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Keywords:

  • Eragrostis refracta;
  • Eustachys petraea;
  • Florida;
  • germination;
  • native grass;
  • Panicum anceps;
  • Paspalum distichum;
  • Paspalum setaceum;
  • pine flatwoods;
  • turfgrass

Abstract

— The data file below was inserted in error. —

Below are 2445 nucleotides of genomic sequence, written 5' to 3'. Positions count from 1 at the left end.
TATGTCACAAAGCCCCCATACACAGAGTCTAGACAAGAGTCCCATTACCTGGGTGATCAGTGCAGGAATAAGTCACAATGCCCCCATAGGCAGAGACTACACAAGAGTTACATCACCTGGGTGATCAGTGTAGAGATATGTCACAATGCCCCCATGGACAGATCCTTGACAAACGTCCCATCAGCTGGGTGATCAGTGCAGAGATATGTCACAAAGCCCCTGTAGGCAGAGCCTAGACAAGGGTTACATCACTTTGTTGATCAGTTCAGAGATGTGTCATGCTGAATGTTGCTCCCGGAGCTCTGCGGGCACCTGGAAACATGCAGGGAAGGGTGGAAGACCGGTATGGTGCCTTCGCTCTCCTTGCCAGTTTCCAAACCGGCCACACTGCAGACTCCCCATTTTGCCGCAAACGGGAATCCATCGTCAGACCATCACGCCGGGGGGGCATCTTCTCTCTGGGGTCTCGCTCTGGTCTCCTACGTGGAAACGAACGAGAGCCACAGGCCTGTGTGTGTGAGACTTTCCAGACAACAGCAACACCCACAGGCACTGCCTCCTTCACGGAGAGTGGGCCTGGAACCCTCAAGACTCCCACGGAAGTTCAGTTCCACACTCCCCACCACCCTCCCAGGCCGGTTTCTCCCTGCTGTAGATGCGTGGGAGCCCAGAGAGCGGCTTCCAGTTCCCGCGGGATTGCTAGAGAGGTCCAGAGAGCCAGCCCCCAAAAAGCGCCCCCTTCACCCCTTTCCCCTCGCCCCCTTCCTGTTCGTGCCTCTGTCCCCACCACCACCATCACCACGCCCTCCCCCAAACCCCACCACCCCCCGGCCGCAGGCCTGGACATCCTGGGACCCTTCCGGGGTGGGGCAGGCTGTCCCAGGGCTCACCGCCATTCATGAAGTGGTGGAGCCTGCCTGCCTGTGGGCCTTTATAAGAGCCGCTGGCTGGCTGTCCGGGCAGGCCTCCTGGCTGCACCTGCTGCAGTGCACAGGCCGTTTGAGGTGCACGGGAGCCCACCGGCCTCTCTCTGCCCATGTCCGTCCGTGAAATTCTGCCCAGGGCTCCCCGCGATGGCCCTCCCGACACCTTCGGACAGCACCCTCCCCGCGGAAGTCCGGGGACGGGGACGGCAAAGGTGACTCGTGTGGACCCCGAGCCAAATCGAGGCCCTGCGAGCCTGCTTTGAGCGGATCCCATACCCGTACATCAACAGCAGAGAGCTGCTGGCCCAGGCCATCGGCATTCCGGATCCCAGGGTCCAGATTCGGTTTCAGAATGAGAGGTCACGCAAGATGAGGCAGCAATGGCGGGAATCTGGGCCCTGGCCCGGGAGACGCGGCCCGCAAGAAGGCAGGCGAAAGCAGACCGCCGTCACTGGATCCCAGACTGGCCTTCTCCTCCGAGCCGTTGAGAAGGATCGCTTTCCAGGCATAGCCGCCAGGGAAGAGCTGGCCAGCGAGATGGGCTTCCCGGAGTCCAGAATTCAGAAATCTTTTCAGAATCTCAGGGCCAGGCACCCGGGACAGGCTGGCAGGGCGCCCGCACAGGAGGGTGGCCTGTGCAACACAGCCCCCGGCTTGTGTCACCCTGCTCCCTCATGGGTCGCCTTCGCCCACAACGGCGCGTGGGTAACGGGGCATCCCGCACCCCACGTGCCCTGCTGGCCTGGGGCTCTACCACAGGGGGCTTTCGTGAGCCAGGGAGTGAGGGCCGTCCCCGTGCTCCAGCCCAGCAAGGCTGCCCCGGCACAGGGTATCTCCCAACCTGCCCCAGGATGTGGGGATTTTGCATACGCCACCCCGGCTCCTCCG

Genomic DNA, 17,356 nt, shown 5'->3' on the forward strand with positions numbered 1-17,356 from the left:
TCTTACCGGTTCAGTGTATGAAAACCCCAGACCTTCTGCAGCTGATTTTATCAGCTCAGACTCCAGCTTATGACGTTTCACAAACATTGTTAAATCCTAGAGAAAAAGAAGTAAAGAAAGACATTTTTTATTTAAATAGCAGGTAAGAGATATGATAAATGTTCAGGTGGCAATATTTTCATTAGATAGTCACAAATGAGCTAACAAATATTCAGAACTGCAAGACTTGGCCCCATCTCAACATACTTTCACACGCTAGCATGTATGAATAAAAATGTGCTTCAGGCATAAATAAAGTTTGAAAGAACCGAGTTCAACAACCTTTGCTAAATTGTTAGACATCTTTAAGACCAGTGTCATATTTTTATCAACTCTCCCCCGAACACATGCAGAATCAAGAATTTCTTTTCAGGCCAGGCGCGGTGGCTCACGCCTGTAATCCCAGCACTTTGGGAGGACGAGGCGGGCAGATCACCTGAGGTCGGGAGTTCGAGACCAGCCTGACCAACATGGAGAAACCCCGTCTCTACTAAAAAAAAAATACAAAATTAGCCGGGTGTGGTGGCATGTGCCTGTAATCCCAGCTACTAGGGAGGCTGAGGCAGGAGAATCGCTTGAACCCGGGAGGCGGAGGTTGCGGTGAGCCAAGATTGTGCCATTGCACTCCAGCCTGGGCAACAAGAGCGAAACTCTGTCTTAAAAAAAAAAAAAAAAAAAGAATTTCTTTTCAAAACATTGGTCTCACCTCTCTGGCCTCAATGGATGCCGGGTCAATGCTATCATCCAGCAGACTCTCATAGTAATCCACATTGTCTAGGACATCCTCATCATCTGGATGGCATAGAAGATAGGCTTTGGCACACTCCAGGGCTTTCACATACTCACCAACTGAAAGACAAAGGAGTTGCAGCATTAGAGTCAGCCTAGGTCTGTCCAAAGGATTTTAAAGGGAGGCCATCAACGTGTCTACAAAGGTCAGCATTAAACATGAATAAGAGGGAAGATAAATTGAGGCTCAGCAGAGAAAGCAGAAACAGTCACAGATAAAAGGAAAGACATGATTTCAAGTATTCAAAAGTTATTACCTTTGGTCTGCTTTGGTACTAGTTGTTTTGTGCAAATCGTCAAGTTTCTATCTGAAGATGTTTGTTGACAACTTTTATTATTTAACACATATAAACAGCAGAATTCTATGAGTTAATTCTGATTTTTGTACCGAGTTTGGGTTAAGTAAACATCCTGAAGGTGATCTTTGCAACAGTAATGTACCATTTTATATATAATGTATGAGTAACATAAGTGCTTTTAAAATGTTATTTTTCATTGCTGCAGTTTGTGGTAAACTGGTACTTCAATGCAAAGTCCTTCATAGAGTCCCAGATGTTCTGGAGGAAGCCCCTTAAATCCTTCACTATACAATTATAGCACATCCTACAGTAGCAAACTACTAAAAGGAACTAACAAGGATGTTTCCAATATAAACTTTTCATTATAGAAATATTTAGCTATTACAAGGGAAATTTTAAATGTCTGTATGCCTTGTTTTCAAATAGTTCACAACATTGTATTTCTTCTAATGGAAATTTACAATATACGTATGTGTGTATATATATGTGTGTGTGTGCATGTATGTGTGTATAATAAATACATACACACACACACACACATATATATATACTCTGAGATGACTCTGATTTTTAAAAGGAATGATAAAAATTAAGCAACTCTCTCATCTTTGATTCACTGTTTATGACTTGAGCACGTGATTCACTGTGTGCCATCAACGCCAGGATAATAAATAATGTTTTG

Little information exists about the establishment of native longleaf pine flatwoods species for use in restoration efforts and as buffers around natural areas in the southeastern United States. Composition of groundcover in these systems is dominated by perennial graminoid species. Vegetation in current buffers is generally non-native turfgrass that can escape into natural areas, often reducing establishment and survival of native species. Where management objectives involve actively restoring native groundcover or reducing the probability of invasion by these non-native turfgrasses, identification of native species and restoration methods is needed. We investigated seed germination and establishment of four species native to longleaf pine flatwoods in central Florida and one species native to the adjacent wetland communities. Paspalum setaceum, Panicum anceps, Eustachys petraea, and Eragrostis refracta were directly seeded, and P. distichum was planted as sprigs into three former P. notatum pastures. Irrigation, fertilization, weed control, and mowing treatments were assessed in terms of cover development of the sown species. Paspalum distichum developed the highest percent cover—over 80% in wet areas after 1 year. Mowing had mixed impacts depending on the species, and fertilization never significantly increased cover. Directly seeded species developed sparse cover (0–40%), probably as a result of drought conditions. However, E. petraea and E. refracta appeared more promising for use on rights-of-way when using high sowing rates. A second experiment conducted on a roadside included these two species and sprigged P. distichum. Both E. petraea and P. distichum developed more than 45% cover on the roadside. Establishment of these natives from seed or sprigs was significantly enhanced when site preparation effectively reduced the seedbank of other species present in the soil.